You want your next party to be fun for all your guests. But what if one or more of them have allergies that come with serious (even life threatening) symptoms?
To start, consider that avoiding triggers is an important step in managing allergies. And with a little extra planning and care, allergies won’t get in the way of a good time — for anybody. Here’s how:
- Use invitations to gather info. Whether printed or online, ensure your invitation asks about allergies or special dietary needs. If you’re hosting a party for kids, get as much information as possible from the child’s parents — especially if they plan on dropping them off.
- Ask parents or adult guests for help or to bring allergy friendly food. Some children with severe allergies may not be able to attend as many social functions as those without. That’s why their parents are usually happy to help ensure their kids have allergy-friendly fun.
- Know about medications. For both children and adults, you should know how to administer their emergency medication — like auto-injectors — and their emergency plan, including contact information (especially a child’s parents).
- Be honest about your comfort level. Let parents know if you’re not comfortable being responsible for children with allergies. They’ll understand because, like you, they want their child to be safe.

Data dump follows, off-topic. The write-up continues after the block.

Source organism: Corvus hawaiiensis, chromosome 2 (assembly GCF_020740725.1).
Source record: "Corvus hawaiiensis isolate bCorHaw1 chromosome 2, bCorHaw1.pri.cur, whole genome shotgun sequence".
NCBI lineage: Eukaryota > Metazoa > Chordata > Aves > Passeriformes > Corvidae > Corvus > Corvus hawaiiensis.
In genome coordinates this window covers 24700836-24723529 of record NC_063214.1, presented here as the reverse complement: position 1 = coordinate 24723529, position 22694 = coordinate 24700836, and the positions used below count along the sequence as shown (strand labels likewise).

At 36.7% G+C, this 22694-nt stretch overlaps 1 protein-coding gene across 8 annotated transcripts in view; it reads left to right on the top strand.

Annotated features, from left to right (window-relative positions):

- Consider striking common allergens from your menu — especially if your party is an open house with no set guest list. When it comes to food allergies, the 10 most common substances include eggs, milk, mustard, peanuts, seafood (fish, shellfish and crustaceans), sulphites, sesame, soy, tree nuts, and wheat and other grains containing gluten.
- Be allergy-smart with decorations and toys. Latex allergies have become more common in the last few years. Some reactions (while uncommon) may be life threatening.So, limit decorations, toys and craft supplies to those that are free of natural rubber latex, or purchase substitutes:
- Erasers, craft supplies, masks — look for vinyl or silicone products
- Balloons, Koosh balls, rubber ducks, soccer balls, volleyballs, racquets with taped handles — purchase foil balloons and leather balls
- Bandages, first-aid tape — look for brands that specify they don’t contain natural rubber latex
- Let the dogs (and cats) out. Pet allergies symptoms can range from sneezing, runny nose and itchy, watery eyes to difficulty breathing and chest tightness. Before guests arrive, restrict your pet(s) to a room away from the party or outside, vacuum carpeting and furniture, remove area rugs if you can, mop floors, and use a damp cloth on hard surfaces.
- Plan perfect prizes, loot bags and party favours. Hosting a competitive game night with your friends? Or maybe you’re looking forward to watching kids play traditional party games? Whatever the situation, give non-food (and non-latex) items as prizes, gift bags or party favours.